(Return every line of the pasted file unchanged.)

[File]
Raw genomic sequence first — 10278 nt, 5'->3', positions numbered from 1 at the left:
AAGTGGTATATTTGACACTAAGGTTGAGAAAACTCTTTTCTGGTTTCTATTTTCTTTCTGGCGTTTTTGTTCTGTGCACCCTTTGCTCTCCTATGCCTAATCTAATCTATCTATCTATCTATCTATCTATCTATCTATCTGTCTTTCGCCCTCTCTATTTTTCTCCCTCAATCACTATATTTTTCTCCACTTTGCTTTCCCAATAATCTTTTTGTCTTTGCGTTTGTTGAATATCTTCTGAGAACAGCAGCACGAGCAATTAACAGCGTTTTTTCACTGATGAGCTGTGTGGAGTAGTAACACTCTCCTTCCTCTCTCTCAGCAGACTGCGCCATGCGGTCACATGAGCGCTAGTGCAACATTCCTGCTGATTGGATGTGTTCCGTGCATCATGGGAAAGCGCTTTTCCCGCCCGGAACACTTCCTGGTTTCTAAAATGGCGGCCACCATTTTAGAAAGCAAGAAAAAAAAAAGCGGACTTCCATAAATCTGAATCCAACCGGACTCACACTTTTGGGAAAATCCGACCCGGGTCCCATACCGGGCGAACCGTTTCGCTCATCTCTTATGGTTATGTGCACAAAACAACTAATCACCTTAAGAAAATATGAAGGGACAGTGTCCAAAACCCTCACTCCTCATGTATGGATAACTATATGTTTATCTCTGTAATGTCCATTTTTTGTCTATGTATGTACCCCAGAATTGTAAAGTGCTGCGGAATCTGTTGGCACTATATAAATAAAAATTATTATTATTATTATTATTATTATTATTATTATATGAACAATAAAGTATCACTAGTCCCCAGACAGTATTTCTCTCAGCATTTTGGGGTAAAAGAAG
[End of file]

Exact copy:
Raw genomic sequence first — 10278 nt, 5'->3', positions numbered from 1 at the left:
AAGTGGTATATTTGACACTAAGGTTGAGAAAACTCTTTTCTGGTTTCTATTTTCTTTCTGGCGTTTTTGTTCTGTGCACCCTTTGCTCTCCTATGCCTAATCTAATCTATCTATCTATCTATCTATCTATCTATCTATCTGTCTTTCGCCCTCTCTATTTTTCTCCCTCAATCACTATATTTTTCTCCACTTTGCTTTCCCAATAATCTTTTTGTCTTTGCGTTTGTTGAATATCTTCTGAGAACAGCAGCACGAGCAATTAACAGCGTTTTTTCACTGATGAGCTGTGTGGAGTAGTAACACTCTCCTTCCTCTCTCTCAGCAGACTGCGCCATGCGGTCACATGAGCGCTAGTGCAACATTCCTGCTGATTGGATGTGTTCCGTGCATCATGGGAAAGCGCTTTTCCCGCCCGGAACACTTCCTGGTTTCTAAAATGGCGGCCACCATTTTAGAAAGCAAGAAAAAAAAAAGCGGACTTCCATAAATCTGAATCCAACCGGACTCACACTTTTGGGAAAATCCGACCCGGGTCCCATACCGGGCGAACCGTTTCGCTCATCTCTTATGGTTATGTGCACAAAACAACTAATCACCTTAAGAAAATATGAAGGGACAGTGTCCAAAACCCTCACTCCTCATGTATGGATAACTATATGTTTATCTCTGTAATGTCCATTTTTTGTCTATGTATGTACCCCAGAATTGTAAAGTGCTGCGGAATCTGTTGGCACTATATAAATAAAAATTATTATTATTATTATTATTATTATTATTATTATATGAACAATAAAGTATCACTAGTCCCCAGACAGTATTTCTCTCAGCATTTTGGGGTAAAAGAAG